The Irish government is certainly putting up a good fight, gritting its teeth and describing reports that it may approach the European Financial Stability Fund for up to 80bn euros as ‘fiction’.
The British taxpayer will certainly hope for a happy ending: thanks to Alistair Darling’s deal back in May, the UK is liable for 13.6% of the 'community facility' that contributes to the fund, meaning we could be shelling out 7bn euros to prop our neighbours up.
Ireland’s finance minister Brian Lenihan heads to Brussels on Tuesday for face-to-face negotiations with his EU oppos, seeking an alternative solution to the mess. Much of Europe fears that if a solution isn’t found quickly then they’ll have another Greece on their hands. And that little mishap ended with a 110bn-euro bail-out and the dropping of several unappealing foreign objects into the EU’s metaphorical ouzo.
Investors have already rushed to sell Irish debts in recent weeks – sparking fears that a lack of help could mean a run on other countries, including Spain and Portugal. And that’s why Europe is so keen on giving Ireland a bail-out it doesn’t feel it needs – the euro zone has its own credibility to think about.
The good news for the beleaguered British purse is that the Celtic Tiger still remains intent on biting the hand that’s trying to feed it. And you can’t blame them. Yes the international community will be on hand with a load of cash, but they’d definitely want something in return.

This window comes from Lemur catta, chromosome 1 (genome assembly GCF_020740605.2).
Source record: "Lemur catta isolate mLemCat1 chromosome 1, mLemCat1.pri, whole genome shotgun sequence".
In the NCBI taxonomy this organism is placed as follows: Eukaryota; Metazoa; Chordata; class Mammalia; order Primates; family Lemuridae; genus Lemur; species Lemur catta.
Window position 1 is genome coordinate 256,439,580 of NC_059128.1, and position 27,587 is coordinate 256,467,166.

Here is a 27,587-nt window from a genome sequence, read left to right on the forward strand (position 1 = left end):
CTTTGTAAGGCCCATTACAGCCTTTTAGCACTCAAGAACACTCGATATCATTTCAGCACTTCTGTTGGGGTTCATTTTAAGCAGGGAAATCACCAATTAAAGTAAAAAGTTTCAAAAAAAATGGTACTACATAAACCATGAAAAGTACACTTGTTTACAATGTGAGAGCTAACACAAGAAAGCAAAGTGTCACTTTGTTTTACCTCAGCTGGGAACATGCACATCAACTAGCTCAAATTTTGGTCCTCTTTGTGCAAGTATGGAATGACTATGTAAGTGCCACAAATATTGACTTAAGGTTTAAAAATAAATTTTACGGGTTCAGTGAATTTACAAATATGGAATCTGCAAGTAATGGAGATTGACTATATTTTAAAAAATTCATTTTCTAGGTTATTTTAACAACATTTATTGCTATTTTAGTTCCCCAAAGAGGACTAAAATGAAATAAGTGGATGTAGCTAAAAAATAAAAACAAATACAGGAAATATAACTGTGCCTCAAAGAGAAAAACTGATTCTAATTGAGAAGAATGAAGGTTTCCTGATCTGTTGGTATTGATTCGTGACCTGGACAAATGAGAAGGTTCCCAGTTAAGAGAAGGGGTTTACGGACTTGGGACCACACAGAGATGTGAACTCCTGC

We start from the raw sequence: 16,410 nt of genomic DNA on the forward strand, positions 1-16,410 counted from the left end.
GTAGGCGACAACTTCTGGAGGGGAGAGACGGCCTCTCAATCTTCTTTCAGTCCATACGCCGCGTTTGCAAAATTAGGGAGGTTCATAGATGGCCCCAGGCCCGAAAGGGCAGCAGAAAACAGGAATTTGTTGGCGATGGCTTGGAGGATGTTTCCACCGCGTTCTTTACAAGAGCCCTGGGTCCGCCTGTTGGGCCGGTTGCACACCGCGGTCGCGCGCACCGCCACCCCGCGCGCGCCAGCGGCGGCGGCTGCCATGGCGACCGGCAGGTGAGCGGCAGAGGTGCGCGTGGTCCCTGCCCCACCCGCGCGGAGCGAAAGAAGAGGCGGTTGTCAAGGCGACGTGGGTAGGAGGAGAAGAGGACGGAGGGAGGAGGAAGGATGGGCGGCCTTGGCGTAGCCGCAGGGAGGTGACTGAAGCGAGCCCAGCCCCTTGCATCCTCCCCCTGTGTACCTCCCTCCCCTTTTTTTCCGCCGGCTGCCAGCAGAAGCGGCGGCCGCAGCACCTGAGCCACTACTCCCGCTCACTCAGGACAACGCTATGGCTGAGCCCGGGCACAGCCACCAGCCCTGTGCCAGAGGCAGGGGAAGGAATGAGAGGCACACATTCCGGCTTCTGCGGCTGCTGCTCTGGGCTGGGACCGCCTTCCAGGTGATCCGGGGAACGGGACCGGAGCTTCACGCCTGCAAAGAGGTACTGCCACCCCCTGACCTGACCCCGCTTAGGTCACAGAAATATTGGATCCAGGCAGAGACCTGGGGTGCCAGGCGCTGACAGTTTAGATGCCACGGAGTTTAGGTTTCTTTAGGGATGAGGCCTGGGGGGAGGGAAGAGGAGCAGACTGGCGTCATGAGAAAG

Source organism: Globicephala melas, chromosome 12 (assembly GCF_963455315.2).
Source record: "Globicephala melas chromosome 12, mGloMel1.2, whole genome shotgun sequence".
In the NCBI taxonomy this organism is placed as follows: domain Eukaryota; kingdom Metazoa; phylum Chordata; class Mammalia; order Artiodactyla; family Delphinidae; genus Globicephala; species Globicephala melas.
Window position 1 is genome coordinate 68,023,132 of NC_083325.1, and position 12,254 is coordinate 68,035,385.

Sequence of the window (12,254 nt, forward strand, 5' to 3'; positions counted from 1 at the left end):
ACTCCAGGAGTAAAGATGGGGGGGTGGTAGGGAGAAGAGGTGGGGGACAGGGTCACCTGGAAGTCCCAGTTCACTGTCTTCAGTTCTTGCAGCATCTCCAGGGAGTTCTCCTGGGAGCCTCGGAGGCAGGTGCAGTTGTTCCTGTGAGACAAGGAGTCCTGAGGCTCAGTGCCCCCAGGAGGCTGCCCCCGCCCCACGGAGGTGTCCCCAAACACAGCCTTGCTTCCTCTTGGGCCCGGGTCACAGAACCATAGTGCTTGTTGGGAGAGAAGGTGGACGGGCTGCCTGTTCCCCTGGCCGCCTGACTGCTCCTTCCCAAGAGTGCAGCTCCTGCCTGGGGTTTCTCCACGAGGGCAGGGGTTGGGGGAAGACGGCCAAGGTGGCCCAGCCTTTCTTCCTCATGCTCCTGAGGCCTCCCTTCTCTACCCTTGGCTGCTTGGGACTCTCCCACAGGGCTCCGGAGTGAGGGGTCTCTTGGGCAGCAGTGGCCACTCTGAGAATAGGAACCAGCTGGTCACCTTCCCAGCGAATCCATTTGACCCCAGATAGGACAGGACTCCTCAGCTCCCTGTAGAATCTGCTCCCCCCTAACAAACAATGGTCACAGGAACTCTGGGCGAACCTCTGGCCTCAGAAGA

For Ireland that would probably mean partially surrendering sovereignty over its budget, and being forced to abandon its low rate of corporation tax (12.5%), which the Irish government believes to be crucial to its recovery. Many other European countries would certainly be keen on that – US companies would be far more likely to invest in them should Ireland suddenly became so much less enticing.
And you can’t blame the politicians for wishing to resist the humiliation. Irish sovereignity is a source of great national pride, as was its meteoric rise to fiscal strength on the back of its booming property market and enticing financial services environment.
Yet for all its bullishness you can’t help thinking that Ireland has little choice but to give in eventually. It has suffered the worst recession of any major economy, government debt sits at more than €100bn, its unemployment rate is almost twice as high as Britain, and it has a record deficit equivalent to 32% of its GDP. ‘Things are happening day-by-day,’ said justice minister Dermot Ahern. We can imagine one of these days turning very black.
The Celtic Tiger has walked itself into the zoo; how long before it's wearing a collar?
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